Rising Costs of the School Day Limiting Pupil Access

childcareA Scottish Parliament Committee has been appalled by some of the evidence it heard when investigating the impact of poverty on attainment and achievement in Scotland’s schools.

It recommends that local authorities should look at how their policies are impacting on low income families and that school leaders also need to be aware of how school practice affects those families.

The Education and Skills Committee heard from many different sources about the barriers faced by many families being unable to afford:

  • school uniform
  • meals
  • trips
  • materials for some subjects – Home Economics, P.E., Art and Design

The committee’s report can be read here: What support works? Inquiry into attainment and achievement of school children experiencing poverty

James Dornan MSP, Committee Convener said:

“We heard strong evidence that aspects of UK Social Security policy are the single biggest reason for the increase in child poverty. We heard time and again that teachers are increasingly seeing children who are affected by poverty including children coming to school hungry. That this is an increasing problem in Scotland is utterly appalling but we know that this is something that schools cannot tackle alone.

“If we are serious about reducing the attainment gap, then we need to ensure that our schools do not have costs which impact on young people’s time at school including their opportunity to learn. This is not always about big changes, but rather a recognition that even the smallest policy can sometimes have a serious impact on families experiencing poverty.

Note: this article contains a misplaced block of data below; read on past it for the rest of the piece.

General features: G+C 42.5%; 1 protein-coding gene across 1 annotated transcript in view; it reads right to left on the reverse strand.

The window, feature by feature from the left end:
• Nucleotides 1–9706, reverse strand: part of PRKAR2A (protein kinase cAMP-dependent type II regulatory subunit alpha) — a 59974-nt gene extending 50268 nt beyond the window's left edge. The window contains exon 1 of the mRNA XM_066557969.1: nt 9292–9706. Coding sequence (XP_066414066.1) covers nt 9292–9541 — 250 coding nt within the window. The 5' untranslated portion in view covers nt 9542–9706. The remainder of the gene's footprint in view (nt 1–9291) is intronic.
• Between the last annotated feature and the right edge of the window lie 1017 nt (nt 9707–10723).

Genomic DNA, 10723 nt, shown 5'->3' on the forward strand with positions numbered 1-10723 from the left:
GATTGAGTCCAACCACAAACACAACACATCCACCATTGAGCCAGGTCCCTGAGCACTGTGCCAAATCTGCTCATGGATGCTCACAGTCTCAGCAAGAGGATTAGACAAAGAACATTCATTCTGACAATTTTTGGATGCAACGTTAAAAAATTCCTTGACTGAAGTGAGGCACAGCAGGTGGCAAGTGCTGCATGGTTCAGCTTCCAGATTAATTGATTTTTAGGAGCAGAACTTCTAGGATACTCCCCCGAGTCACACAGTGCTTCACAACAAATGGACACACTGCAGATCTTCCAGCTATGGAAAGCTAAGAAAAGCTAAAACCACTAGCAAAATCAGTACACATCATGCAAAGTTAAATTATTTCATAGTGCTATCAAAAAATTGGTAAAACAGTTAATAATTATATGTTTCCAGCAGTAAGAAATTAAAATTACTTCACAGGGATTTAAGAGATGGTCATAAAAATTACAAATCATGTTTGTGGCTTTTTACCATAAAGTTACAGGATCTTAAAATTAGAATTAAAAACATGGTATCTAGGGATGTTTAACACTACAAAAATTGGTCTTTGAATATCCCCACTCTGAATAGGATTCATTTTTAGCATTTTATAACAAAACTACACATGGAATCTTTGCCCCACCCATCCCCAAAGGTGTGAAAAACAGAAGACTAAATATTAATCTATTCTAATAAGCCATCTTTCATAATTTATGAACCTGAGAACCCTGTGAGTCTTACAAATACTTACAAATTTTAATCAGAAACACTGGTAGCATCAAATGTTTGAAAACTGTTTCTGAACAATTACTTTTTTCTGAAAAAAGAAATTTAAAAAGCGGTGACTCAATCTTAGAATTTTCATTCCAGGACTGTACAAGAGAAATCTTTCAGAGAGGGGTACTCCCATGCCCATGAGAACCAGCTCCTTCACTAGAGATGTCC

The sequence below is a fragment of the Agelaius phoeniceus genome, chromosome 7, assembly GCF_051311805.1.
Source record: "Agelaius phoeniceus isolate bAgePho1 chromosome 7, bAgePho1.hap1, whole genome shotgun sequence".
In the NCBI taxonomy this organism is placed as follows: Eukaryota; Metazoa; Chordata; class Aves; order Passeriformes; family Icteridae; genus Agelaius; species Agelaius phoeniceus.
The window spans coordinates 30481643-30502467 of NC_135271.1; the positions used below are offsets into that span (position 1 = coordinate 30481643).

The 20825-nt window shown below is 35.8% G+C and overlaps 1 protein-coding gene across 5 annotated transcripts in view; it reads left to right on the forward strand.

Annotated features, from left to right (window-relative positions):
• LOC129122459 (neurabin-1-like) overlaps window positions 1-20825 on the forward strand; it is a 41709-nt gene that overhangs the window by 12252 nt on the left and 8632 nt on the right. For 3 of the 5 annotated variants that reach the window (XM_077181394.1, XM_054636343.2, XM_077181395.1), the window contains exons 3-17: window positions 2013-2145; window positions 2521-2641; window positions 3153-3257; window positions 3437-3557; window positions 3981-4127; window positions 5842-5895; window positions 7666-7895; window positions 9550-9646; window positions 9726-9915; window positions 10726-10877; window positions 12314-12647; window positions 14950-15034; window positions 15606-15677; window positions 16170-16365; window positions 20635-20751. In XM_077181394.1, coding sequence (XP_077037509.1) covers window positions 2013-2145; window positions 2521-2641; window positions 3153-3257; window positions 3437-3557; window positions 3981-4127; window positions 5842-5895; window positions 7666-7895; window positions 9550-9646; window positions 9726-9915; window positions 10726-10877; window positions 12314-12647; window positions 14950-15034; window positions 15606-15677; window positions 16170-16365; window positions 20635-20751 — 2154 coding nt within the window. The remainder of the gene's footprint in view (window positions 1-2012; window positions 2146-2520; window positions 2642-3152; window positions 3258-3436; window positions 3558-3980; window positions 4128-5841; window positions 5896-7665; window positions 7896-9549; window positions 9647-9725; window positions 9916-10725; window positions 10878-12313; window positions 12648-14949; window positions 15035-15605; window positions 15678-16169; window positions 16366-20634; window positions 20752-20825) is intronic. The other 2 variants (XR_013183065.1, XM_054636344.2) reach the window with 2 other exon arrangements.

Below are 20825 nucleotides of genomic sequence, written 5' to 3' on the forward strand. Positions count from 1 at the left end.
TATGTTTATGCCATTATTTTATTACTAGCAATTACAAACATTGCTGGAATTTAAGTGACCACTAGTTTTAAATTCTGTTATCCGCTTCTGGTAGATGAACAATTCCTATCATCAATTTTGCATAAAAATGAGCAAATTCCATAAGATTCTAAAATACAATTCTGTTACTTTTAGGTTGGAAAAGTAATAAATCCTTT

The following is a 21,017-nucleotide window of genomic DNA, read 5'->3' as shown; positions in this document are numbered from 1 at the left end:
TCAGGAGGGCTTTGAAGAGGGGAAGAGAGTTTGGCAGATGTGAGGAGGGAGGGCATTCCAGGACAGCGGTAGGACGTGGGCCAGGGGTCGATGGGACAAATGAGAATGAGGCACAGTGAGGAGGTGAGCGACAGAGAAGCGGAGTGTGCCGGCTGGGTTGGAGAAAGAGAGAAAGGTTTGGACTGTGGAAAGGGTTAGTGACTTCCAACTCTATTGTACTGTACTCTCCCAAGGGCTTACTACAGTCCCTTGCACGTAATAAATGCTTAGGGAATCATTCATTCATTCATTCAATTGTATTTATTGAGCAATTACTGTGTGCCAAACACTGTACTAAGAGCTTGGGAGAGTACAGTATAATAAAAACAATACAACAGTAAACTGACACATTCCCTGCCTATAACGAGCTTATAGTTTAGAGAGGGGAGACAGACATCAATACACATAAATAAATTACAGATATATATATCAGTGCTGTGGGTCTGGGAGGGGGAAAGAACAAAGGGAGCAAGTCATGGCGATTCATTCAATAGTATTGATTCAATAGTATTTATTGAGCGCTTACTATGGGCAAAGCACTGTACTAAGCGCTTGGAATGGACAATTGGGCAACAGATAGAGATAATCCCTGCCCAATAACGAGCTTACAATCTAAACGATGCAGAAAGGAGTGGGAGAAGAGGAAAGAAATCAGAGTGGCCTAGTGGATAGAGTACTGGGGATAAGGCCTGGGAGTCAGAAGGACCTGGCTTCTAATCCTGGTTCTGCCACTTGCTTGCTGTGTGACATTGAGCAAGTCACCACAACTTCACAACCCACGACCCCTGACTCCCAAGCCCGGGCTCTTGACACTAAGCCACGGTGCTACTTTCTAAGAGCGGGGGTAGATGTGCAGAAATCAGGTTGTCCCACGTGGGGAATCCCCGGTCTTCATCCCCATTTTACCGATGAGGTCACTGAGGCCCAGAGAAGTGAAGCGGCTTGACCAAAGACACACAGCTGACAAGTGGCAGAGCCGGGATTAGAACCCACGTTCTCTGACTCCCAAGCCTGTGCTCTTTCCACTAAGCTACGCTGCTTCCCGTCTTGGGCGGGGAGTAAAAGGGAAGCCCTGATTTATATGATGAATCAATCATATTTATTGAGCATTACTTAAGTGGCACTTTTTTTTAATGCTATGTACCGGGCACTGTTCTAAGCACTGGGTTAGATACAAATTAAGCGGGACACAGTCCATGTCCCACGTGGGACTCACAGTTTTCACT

“The cost of some school uniforms can be prohibitive. Similarly, the move to online payment or selection of school meals or trips creates a barrier for families who are not online.

“Clearly the Scottish Government, education authorities and schools are working hard to address these issues, but there is still more to do. There has to be more support to help teachers and school staff who are working so tirelessly on the front line to help in schools. There also needs to be more recognition of the value of youth workers in our communities and in schools supporting our young people.”

Community Learning and Development

The work of Community Learning and Development was seen as playing an important role in supporting attainment and achievement , however, many youth workers felt that they were undervalued.

The Report has recommended “that the national youth work strategy currently being developed has a strong focus on how youth work and school based education can complement and support each other.”

School Meals

All children in P1 – P3 in Scotland receive a free school meal, however, some families are not registering for their entitlement as the child moves into P4. This could be because of the stigma for registering or not realising that they are entitled. Concern was also raised at the number of secondary school students buying food outside of school at lunch time that had little nutritious value.

Read:  Healthy School Meals in Orkney Using Local Produce